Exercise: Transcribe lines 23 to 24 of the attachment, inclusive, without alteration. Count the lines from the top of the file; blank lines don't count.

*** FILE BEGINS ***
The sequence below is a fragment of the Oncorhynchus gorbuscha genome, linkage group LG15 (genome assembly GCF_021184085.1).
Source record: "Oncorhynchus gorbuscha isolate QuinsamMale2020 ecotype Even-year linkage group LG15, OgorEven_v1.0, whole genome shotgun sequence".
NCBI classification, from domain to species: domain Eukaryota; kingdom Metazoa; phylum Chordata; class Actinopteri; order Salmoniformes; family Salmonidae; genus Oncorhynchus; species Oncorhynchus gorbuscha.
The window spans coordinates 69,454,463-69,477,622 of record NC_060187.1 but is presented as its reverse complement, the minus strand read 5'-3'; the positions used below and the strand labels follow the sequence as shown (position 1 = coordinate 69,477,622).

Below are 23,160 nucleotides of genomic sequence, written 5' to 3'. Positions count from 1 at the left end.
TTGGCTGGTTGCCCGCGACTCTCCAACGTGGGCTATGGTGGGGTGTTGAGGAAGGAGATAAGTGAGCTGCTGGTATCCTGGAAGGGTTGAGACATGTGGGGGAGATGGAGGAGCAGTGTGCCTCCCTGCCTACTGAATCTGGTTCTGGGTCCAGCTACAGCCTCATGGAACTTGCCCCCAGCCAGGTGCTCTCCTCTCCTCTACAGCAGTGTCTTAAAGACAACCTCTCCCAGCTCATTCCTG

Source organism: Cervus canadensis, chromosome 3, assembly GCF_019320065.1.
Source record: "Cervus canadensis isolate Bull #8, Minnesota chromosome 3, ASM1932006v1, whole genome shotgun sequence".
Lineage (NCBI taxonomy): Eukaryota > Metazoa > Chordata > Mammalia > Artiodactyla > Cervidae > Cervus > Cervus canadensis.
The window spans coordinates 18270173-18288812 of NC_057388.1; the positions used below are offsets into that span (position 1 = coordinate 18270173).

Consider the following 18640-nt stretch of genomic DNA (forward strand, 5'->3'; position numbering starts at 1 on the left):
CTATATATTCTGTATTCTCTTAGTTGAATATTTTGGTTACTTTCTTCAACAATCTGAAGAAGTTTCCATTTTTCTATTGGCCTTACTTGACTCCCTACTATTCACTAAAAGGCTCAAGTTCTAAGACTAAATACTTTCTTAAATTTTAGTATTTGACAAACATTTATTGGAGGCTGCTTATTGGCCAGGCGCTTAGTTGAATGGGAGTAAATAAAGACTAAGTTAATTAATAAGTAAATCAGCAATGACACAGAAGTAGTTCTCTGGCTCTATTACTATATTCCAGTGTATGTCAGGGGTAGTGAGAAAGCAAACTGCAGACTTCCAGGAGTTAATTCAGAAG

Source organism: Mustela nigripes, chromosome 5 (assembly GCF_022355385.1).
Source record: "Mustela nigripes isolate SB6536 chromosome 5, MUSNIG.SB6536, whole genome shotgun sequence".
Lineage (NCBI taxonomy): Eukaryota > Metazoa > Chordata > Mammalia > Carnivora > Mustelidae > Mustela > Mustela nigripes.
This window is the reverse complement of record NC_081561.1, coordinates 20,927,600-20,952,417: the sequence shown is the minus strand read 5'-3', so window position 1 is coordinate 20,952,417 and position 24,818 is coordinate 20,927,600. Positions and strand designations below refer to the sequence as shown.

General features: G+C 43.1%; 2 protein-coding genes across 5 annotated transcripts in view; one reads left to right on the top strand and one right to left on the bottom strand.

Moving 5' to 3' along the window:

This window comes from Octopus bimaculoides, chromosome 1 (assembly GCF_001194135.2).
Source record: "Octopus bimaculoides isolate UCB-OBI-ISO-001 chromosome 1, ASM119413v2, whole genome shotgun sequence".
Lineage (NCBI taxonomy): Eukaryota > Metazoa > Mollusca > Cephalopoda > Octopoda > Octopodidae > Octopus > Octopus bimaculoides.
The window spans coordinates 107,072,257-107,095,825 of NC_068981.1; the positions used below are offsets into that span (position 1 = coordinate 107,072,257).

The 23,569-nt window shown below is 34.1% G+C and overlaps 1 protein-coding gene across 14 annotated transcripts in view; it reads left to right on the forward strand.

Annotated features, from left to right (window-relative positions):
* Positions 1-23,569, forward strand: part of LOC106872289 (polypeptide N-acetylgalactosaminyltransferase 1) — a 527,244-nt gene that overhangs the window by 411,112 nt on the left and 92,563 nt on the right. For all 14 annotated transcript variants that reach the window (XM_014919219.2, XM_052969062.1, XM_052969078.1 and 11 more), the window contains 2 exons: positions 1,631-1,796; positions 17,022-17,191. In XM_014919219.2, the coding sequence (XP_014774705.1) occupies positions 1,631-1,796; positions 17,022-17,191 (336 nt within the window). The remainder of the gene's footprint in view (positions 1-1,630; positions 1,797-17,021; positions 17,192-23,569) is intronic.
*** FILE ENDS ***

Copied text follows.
The 23,569-nt window shown below is 34.1% G+C and overlaps 1 protein-coding gene across 14 annotated transcripts in view; it reads left to right on the forward strand.

Annotated features, from left to right (window-relative positions):